Soibel v. Oconto Co., 299 Ill. App. 518 (1939)

April 10, 1939 · Illinois Appellate Court · Gen. No. 40,474
299 Ill. App. 518

Sam Soibel, Appellee, v. The Oconto Company and George J. Farnsworth, Appellants.

Gen. No. 40,474.

*519Opinion filed April 10, 1939.

Rehearing denied April 24, 1939.

Howe & Bailey, of Chicago, for appellants; Joseph A. Bailey and Henry H. Caldwell, of counsel.

Sidney L. Pollack and Levisohn & Levisohn, all of Chicago, for appellee.

Mr. Justice O’Connor

delivered the opinion of the court.

Plaintiff, an employee of the tenant, Custer, brought suit against defendants, the landlords, to recover damages for personal injuries sustained by him as a result of the floor breaking under him causing him to fall into the basement. There was a jury trial and a verdict and judgment in plaintiff’s favor for $1,000 and defendants appeal.

The record discloses that defendants owned a two-story and basement brick building located on the north*520east corner of Peoria and Lake streets in Chicago; there were four stores in the building. July, 1935, R. J. Custer entered into an oral lease with defendants for one of the stores which was about 25 feet wide and probably 100 feet deep, paying a monthly rent of $40; he was engaged in the wholesale butter and egg business and continued to occupy the premises without interruption for about 15 months. October 4,1936, plaintiff was employed by Custer to candle eggs and about 8:30 on the morning of the next day Custer and plaintiff were in the store on the first floor of the premises. A small hand truck was on the floor about 25 feet from the front entrance on which there were 7 crates of eggs. Plaintiff took one of the crates from the truck apparently to take it to the back of the store, when the floor under his feet broke, causing him to fall to the basement, as a result of which he was injured. He brought suit June 24,1937.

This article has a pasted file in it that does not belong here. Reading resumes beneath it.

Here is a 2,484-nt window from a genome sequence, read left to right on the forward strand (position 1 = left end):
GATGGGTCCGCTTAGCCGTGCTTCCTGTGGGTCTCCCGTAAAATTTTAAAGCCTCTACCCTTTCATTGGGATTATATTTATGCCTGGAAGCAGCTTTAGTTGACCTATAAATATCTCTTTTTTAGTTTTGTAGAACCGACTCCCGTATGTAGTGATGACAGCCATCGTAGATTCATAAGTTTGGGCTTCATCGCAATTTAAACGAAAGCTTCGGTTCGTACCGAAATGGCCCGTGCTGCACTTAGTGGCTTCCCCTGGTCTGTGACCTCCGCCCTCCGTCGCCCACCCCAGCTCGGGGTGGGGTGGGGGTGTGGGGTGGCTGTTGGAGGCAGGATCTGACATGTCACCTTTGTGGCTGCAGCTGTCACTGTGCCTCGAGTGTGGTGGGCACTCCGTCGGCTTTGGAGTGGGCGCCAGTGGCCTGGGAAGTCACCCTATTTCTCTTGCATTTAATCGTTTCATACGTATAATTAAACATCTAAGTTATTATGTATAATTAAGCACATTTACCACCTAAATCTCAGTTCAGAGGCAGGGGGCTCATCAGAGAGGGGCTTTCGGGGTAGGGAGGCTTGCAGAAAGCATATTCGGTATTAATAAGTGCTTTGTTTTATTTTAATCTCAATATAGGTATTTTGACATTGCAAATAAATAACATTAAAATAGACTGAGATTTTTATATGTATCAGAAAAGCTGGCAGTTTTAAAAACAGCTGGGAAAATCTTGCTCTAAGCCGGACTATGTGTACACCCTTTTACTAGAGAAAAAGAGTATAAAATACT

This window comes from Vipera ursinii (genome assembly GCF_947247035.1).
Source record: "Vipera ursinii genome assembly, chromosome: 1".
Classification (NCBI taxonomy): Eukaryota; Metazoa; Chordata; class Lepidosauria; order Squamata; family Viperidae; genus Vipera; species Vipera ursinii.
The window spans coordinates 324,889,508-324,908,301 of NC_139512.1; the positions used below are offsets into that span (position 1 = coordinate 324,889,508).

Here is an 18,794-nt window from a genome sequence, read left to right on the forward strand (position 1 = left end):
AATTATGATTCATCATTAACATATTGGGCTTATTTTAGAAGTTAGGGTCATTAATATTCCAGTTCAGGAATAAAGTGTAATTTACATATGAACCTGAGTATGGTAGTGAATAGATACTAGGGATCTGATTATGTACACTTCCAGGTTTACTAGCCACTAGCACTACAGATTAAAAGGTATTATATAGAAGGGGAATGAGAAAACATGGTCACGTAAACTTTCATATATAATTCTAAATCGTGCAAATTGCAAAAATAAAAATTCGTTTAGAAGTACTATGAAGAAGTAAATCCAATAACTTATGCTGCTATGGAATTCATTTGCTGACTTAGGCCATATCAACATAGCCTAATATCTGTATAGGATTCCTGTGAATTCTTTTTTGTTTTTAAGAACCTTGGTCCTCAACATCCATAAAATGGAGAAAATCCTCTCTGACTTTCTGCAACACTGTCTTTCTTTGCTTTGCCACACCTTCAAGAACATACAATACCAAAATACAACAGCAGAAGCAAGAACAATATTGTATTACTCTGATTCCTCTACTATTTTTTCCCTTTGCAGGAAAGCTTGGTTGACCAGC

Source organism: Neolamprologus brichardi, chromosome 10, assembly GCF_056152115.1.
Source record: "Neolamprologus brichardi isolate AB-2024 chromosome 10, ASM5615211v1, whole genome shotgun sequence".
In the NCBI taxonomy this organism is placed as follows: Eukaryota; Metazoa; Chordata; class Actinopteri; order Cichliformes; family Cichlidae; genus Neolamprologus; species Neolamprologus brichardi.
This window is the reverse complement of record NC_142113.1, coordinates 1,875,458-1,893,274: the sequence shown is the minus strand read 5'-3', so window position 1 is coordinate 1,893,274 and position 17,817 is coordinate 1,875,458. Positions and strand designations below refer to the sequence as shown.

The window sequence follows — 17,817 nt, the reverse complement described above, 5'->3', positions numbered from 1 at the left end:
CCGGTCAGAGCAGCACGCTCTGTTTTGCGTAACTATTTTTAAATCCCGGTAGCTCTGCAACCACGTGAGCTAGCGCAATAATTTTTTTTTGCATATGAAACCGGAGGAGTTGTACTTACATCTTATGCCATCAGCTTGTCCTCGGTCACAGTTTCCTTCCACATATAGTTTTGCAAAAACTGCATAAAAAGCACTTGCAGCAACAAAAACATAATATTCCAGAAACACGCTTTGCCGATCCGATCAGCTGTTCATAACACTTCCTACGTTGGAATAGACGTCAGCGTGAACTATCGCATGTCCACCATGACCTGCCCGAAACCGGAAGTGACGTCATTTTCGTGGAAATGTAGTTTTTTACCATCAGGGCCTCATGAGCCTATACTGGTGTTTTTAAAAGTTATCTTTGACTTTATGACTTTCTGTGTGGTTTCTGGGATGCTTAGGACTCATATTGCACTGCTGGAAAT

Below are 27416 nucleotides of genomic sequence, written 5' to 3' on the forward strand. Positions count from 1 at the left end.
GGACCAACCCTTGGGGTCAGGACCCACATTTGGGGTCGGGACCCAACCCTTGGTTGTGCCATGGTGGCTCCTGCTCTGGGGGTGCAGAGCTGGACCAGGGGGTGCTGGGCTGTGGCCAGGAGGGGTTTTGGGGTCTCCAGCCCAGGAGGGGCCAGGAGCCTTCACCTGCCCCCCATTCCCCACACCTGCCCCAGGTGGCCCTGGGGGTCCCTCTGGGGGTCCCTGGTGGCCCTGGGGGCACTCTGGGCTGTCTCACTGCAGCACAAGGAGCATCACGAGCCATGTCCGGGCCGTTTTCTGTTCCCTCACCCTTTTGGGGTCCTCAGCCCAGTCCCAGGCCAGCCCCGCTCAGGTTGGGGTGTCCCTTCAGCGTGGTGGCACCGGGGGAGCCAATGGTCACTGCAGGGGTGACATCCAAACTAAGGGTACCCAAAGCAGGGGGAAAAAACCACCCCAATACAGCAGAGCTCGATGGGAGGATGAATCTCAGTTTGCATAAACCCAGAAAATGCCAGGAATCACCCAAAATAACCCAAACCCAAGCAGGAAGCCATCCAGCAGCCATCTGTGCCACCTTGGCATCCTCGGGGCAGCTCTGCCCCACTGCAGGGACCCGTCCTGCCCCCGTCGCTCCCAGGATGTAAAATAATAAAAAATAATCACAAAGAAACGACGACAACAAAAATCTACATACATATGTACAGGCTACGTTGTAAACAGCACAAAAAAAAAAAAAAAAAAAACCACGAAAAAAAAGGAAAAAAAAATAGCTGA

His complaint was in two counts in which he set up the leasing of the premises by defendants to Custer; that it was the duty of defendants not to lease the premises with any latent defect or nuisance upon them, or if there was any latent defect or nuisance at the time of the leasing defendants should have notified Custer of this fact; that they negligently failed to do so but permitted the premises to be in an unsafe condition at the time of the leasing and that the first floor was broken and defective but such condition was not discernible by ordinary care or diligence of Custer, the tenant; that defendants knew or should have known of the defective condition; that plaintiff in the course of his employment by Custer was in the exercise of due care and was proceeding with his work when the floor g'ave way and he fell into the basement.